If you've ever wanted to know what the Sunset Strip rock scene looked like in the very early '80s, a good place to start would be with Don Adkins' photos. The Cerritos-born photographer was there at the very beginning of the Hollywood hard rock explosion, and took some of the first – and in the case of Mötley Crüe, very first – shots of some of the Strip's most legendary bands.
Adkins got his start photographing local L.A. artists like Dyan Diamond and the Orchids, both female acts that were managed by impresario Kim Fowley. One day, the Orchids' drummer, Laurie Bell, asked Adkins if she had ever seen her boyfriend's band perform. "I said, 'No, who's your boyfriend?' She told me he had a band called London," Adkins recalls. "And that's how I met Nikki Sixx."
The two struck up a friendship, and Adkins began shooting the bassist with London. When Sixx left that band to start Mötley Crüe, Adkins came along for the ride, witnessing some of the Crue's earliest rehearsals and taking the first-ever shots of the soon-to-be-legendary band.
Even as he earned a degree in engineering, eventually leading to a successful career in the aerospace industry, Adkins continued to take photos, leading to early encounters with a host of on-the-rise L.A. rockers like Quiet Riot, Ratt, W.A.S.P., Poison, Great White and Faster Pussycat.
Adkins paired up with Metal Edge for an exclusive photo gallery of some of the most striking images from his early days documenting the Hollywood scene. And if you want to check out more of Adkins' work both past and present, head to his Instagram and Facebook pages or his official website.
I first met Nikki at the Starwood, and he started inviting me to all of London's shows. Our relationship grew from there. Pretty soon he said, "Hey, we need some studio shots. Can you help us?" So I would go to their studio, erect temporary backdrops and do shoots. This photo was taken at their rehearsal space in Los Alamitos, a suburb of L.A., in the final version of London with Nikki. The lead singer for this iteration was Michael White [on left], who later fronted a Zep tribute group named The White. The other members were drummer Dane Rage [third from left] and Lizzie Grey [guitar, on right], who saw London all the way through to the end.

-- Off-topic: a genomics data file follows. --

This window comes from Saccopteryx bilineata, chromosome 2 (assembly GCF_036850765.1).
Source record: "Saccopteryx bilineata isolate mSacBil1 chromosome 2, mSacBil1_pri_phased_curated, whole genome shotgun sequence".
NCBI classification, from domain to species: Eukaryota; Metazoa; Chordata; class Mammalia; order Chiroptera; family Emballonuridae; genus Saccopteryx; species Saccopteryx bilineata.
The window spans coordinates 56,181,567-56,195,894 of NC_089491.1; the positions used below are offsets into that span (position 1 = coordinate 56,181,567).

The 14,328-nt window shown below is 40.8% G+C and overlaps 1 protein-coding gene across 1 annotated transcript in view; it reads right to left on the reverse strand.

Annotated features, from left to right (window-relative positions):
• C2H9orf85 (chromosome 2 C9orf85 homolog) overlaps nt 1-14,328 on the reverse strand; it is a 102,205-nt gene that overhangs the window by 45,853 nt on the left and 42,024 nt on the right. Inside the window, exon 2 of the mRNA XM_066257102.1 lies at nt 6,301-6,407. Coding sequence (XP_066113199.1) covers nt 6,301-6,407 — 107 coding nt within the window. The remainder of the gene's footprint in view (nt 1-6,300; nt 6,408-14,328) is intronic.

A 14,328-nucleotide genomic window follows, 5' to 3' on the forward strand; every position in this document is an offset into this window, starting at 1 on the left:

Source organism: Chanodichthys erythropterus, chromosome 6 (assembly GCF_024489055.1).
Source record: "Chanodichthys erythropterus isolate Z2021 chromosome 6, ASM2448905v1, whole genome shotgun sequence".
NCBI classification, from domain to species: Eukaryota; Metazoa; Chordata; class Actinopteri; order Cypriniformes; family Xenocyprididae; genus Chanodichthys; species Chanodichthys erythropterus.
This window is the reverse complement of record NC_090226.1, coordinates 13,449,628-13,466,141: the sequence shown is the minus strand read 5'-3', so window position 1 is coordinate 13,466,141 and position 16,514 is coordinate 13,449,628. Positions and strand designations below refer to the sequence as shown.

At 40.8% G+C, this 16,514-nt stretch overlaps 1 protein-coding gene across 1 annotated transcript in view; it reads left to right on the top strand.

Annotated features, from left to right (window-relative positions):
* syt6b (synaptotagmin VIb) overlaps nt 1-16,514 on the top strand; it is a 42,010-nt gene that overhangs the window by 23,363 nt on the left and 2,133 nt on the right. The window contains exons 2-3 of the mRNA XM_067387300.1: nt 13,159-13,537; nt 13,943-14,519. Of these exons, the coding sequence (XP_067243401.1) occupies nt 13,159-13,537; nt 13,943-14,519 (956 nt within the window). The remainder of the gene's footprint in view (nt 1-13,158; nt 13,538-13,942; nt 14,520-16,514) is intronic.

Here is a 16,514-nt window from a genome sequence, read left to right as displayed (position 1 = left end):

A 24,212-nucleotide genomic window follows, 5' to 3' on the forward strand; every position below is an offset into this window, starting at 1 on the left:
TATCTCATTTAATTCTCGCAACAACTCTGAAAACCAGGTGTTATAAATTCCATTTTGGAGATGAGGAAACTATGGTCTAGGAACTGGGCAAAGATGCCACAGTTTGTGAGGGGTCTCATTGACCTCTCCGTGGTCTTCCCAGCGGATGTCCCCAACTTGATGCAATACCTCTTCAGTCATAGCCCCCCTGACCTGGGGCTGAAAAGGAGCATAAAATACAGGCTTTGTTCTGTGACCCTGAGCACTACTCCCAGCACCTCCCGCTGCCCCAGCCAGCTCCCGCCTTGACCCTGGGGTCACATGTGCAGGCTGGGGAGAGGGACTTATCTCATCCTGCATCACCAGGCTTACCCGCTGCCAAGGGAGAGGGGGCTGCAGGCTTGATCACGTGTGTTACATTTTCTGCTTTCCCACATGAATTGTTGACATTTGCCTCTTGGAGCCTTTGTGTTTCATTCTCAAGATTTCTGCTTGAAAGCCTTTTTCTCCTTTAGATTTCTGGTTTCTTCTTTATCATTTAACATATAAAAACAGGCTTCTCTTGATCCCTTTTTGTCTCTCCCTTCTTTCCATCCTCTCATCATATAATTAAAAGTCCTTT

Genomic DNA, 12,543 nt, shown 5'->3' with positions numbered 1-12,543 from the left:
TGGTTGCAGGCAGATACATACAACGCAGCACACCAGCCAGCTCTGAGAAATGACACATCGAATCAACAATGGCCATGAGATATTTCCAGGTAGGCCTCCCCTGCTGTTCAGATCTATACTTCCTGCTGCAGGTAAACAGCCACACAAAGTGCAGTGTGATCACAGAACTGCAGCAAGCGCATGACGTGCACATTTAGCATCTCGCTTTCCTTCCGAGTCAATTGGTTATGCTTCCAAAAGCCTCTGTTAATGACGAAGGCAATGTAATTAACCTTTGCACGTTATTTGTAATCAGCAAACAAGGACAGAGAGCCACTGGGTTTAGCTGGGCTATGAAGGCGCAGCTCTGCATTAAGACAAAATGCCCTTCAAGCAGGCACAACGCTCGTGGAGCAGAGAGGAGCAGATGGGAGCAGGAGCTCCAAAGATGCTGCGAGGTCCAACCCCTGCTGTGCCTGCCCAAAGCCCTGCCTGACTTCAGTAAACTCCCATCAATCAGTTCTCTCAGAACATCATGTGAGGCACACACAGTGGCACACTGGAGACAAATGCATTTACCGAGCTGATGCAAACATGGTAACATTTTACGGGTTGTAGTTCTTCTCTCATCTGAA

Circus Circus, 1980
This Blackie Lawless-fronted band featured Randy Piper [left] on guitar. This was in the period after Blackie had done Sister, which had also included Nikki, and before his short-lived tenure in London and his eventual formation of W.A.S.P. Circus Circus' music was hard rock and metal with a tinge of pop accessibility, with a whole circus-themed stage.
Blackie invited me to their studio in Los Alamitos to check them out while Randy's wife, Bell Piper, shot video. I shot one roll of film. I thought these guys were darn good. I still have the high-quality demo tape, which seemed like it was ready for mastering into an album.
All the bands at this time were basically throwing things against the wall and seeing what stuck. And Blackie really put a lot of time and energy into it. The band created the whole circus set and Blackie had big plans for them. I don't know why he didn't take it further, but then he got the London opportunity and decided to go with that.
Mötley Crüe, 1981
I first saw Mötley Crüe at a rehearsal studio playing with a singer named O'Dean. It was only a handful of us watching, and they did a few songs – It might have been "Stick to Your Guns" and "Toast of the Town." A couple weeks after that, Nikki got in touch with me and said things hadn't worked out with O'Dean and they had a new lead singer – Vince Neil, from local covers band Rockandi. He started describing him: "Hey, we've got this singer with a different sound. His voice, it's almost like he's from outer space! It's so unusual." Then I heard that version of the band in their rehearsal studio and I was like, "Oh crap. This is really, really, really good..."
Nikki was close friends with David Forrest, the general manager of the Starwood, and was already lining up his new band's first live date. He said to me, "Hey, we need some pics, can you do a studio session with us?"
What's funny is that I didn't even have any studio lighting, but I didn't want to miss the opportunity. So I went out and bought five 500-watt Smith-Victor studio hot lights, and I set up in my parents' home in Cerritos, which had a living room with a two-story tall white wall that I thought would work for a classic studio shoot. And that's where I shot the first-ever roll of film of the brand-new Mötley Crüe. This photo is from that very first session. Individual head shots from the shoot were also used on the back of the "Stick to Your Guns"/"Toast of the Town" record, the band's first single.